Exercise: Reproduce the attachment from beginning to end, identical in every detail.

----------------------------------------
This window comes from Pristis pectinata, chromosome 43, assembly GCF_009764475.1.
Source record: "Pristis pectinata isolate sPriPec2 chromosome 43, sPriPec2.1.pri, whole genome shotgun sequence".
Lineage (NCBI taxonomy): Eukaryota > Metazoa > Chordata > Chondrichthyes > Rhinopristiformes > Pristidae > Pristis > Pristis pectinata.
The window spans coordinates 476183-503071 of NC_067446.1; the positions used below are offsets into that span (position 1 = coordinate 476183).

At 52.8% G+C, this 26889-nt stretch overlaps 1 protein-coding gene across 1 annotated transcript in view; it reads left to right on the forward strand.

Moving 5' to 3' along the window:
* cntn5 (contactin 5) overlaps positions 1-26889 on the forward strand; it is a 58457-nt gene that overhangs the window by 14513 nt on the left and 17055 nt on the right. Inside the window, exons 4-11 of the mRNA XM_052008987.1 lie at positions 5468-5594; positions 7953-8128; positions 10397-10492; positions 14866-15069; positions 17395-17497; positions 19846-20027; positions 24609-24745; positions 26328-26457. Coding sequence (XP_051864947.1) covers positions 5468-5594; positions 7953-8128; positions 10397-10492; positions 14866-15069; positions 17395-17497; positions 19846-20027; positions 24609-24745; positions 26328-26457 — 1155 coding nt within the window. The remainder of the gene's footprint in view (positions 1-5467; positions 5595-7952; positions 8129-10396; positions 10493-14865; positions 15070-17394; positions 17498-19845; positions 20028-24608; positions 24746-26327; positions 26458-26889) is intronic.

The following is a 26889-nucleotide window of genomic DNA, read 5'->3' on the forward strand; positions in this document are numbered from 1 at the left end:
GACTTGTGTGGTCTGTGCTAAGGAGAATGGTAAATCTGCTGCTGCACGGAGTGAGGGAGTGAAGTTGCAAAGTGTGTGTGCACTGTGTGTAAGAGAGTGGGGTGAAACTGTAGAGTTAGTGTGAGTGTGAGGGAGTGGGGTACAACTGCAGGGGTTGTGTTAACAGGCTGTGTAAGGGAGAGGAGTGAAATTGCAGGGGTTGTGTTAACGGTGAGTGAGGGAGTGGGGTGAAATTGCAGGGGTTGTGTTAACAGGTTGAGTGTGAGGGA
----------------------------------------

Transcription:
This window comes from Pristis pectinata, chromosome 43, assembly GCF_009764475.1.
Source record: "Pristis pectinata isolate sPriPec2 chromosome 43, sPriPec2.1.pri, whole genome shotgun sequence".
Lineage (NCBI taxonomy): Eukaryota > Metazoa > Chordata > Chondrichthyes > Rhinopristiformes > Pristidae > Pristis > Pristis pectinata.
The window spans coordinates 476183-503071 of NC_067446.1; the positions used below are offsets into that span (position 1 = coordinate 476183).

At 52.8% G+C, this 26889-nt stretch overlaps 1 protein-coding gene across 1 annotated transcript in view; it reads left to right on the forward strand.

Moving 5' to 3' along the window:
* cntn5 (contactin 5) overlaps positions 1-26889 on the forward strand; it is a 58457-nt gene that overhangs the window by 14513 nt on the left and 17055 nt on the right. Inside the window, exons 4-11 of the mRNA XM_052008987.1 lie at positions 5468-5594; positions 7953-8128; positions 10397-10492; positions 14866-15069; positions 17395-17497; positions 19846-20027; positions 24609-24745; positions 26328-26457. Coding sequence (XP_051864947.1) covers positions 5468-5594; positions 7953-8128; positions 10397-10492; positions 14866-15069; positions 17395-17497; positions 19846-20027; positions 24609-24745; positions 26328-26457 — 1155 coding nt within the window. The remainder of the gene's footprint in view (positions 1-5467; positions 5595-7952; positions 8129-10396; positions 10493-14865; positions 15070-17394; positions 17498-19845; positions 20028-24608; positions 24746-26327; positions 26458-26889) is intronic.

The following is a 26889-nucleotide window of genomic DNA, read 5'->3' on the forward strand; positions in this document are numbered from 1 at the left end:
GACTTGTGTGGTCTGTGCTAAGGAGAATGGTAAATCTGCTGCTGCACGGAGTGAGGGAGTGAAGTTGCAAAGTGTGTGTGCACTGTGTGTAAGAGAGTGGGGTGAAACTGTAGAGTTAGTGTGAGTGTGAGGGAGTGGGGTACAACTGCAGGGGTTGTGTTAACAGGCTGTGTAAGGGAGAGGAGTGAAATTGCAGGGGTTGTGTTAACGGTGAGTGAGGGAGTGGGGTGAAATTGCAGGGGTTGTGTTAACAGGTTGAGTGTGAGGGA